Bankruptcy Lawyers: Parasitic or Productive?
Back in the day when top bankruptcy lawyers could still be had for a mere $850 an hour, I posted about the exorbitant fees generated in large, corporate bankruptcy cases and asked why so few challenged legal fees recovered through the bankruptcy estate. Three years later, with fees up to $950/hour or more, bankruptcy attorneys continue to prosper, recovering their full rates while creditors are forced to accept the remainder to satisfy their claims.
As this recent Newsweek column comments:
But not all bankruptcies are efficient, short, and sweet. When the proceedings are contentious, or if there's a lot of financial and industrial spaghetti to be untangled, the proceedings can go on for many months, even years, in which case the system grows somewhat less efficient. The creditors and debtors are joined by a third set of wily players -- the suits, lawyers, accountants, and financing wizards required to fix, defend, wind down, and restructure a failed company.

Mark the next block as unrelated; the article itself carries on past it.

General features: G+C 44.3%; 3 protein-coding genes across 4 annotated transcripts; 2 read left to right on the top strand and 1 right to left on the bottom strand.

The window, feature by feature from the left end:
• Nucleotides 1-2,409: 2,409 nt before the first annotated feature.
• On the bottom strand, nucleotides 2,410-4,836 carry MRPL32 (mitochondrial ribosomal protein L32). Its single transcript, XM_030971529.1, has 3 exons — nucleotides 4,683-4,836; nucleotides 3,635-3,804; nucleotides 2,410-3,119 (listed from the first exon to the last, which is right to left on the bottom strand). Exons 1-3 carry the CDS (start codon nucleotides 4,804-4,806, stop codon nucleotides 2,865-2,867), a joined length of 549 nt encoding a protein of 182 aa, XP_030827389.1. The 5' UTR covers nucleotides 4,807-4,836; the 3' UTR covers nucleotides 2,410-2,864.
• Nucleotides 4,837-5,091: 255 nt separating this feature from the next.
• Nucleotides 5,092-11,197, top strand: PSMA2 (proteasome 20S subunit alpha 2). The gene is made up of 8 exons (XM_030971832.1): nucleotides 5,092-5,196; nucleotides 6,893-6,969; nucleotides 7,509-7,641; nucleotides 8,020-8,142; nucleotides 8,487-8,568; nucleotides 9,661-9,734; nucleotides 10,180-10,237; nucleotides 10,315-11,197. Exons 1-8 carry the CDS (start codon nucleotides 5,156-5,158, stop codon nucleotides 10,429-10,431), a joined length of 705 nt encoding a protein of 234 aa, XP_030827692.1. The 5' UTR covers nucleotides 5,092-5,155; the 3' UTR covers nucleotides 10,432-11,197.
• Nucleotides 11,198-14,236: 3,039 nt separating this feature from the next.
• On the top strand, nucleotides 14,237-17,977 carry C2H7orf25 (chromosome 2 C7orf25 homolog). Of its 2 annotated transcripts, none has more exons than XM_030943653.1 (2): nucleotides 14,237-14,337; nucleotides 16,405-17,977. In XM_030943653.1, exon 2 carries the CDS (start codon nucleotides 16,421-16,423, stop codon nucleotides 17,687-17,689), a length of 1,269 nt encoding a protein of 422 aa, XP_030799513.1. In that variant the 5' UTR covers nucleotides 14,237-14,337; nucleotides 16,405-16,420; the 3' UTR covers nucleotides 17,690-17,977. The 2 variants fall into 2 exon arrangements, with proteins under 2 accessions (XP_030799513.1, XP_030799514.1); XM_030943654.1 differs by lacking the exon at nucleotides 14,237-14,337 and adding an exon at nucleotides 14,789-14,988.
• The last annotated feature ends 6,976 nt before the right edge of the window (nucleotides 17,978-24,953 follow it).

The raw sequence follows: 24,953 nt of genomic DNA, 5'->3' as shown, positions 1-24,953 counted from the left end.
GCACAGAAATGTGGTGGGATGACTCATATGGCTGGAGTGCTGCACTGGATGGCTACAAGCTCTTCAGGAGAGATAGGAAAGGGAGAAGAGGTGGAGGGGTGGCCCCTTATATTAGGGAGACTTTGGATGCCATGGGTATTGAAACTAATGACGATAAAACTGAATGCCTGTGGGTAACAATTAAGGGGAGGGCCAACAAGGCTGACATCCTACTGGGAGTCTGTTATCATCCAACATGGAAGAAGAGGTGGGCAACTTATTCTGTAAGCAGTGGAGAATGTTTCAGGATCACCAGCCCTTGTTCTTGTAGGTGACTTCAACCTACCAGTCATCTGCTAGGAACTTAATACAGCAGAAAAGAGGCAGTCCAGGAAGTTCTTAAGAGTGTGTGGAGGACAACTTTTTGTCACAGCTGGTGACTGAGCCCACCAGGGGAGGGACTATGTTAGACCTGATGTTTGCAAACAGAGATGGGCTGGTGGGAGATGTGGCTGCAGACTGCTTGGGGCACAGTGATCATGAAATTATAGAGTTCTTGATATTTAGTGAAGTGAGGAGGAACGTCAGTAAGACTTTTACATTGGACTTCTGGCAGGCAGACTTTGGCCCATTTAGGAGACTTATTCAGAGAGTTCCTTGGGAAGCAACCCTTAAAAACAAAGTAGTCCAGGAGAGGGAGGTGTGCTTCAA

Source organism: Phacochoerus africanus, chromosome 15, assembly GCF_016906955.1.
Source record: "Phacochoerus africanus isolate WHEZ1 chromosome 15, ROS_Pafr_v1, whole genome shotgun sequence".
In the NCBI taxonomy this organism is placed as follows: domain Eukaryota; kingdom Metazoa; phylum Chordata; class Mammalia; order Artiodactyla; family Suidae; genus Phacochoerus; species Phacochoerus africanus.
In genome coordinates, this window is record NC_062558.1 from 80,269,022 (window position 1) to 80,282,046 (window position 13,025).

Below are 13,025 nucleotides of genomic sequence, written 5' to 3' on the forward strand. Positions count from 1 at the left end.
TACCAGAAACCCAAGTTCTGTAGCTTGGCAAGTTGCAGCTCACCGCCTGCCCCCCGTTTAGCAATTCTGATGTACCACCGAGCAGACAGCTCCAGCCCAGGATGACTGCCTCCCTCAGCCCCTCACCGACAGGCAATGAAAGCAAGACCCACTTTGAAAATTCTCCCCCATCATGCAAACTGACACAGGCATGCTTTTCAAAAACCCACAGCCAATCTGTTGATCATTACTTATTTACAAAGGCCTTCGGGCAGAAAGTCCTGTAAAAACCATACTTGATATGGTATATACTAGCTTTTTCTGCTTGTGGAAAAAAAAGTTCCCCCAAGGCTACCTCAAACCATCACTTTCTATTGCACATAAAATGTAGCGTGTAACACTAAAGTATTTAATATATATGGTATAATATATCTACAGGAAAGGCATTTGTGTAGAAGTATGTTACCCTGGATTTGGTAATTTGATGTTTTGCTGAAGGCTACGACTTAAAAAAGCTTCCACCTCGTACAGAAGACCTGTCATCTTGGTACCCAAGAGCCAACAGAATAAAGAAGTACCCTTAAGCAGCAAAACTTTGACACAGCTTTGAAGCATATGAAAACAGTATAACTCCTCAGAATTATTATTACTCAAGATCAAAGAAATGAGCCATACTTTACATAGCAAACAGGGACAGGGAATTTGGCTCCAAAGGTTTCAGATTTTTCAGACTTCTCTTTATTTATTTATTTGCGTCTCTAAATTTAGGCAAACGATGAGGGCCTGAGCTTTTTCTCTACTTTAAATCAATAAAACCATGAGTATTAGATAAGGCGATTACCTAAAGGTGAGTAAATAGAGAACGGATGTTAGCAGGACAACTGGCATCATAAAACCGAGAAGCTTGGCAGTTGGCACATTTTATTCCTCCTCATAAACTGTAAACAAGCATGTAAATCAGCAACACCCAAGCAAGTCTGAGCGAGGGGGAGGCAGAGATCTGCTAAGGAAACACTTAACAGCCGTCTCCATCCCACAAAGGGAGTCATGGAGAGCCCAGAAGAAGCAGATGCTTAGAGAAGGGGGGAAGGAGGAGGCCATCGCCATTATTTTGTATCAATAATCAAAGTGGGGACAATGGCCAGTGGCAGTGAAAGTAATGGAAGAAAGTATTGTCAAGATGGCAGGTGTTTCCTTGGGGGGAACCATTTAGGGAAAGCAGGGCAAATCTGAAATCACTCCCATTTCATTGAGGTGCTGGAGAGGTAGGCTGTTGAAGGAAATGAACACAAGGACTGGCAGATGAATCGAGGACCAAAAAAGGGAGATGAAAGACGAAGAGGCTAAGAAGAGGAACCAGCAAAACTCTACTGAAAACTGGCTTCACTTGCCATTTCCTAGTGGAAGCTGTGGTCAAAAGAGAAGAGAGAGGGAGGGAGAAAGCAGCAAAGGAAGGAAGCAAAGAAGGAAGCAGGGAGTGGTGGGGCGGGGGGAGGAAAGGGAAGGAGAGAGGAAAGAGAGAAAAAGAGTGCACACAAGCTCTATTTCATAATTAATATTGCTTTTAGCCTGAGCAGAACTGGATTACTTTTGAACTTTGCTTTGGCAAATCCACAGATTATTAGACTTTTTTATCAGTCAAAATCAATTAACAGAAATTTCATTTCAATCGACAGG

Most of these people, of course, bill by the hour. And thanks to the transparency of our legal system, we know precisely how much they bill. Each quarter, law firms, turnaround consultants, and accountants apply to the bankruptcy court, detailing the services they rendered and precisely how much they cost. Creditors can raise objections to the fees -- after all, every penny a law firm gets is one less available for bondholders. But they usually don't object too strenuously. And the firms don't offer discounts to companies just because they are bankrupt.
The American Lawyer and The National Law Journal have been cataloging bankruptcy fees for most of the big-name corporate failures of recent months, from Lehman and IndyMac to Chrysler and General Motors.
But as bankruptcies grow increasingly complex and impact a wider number of interests, such as bondholders and investors (who, in many instances, managed portfolio money for ordinary people), should law firms and other professional service providers be entitled to be paid their full rates, while other creditors sacrifice? Or do law firms provide a valuable enough service that they deserve the fees they charge in these matters?
Posted by Carolyn Elefant on May 29, 2009 at 04:13 PM | Permalink
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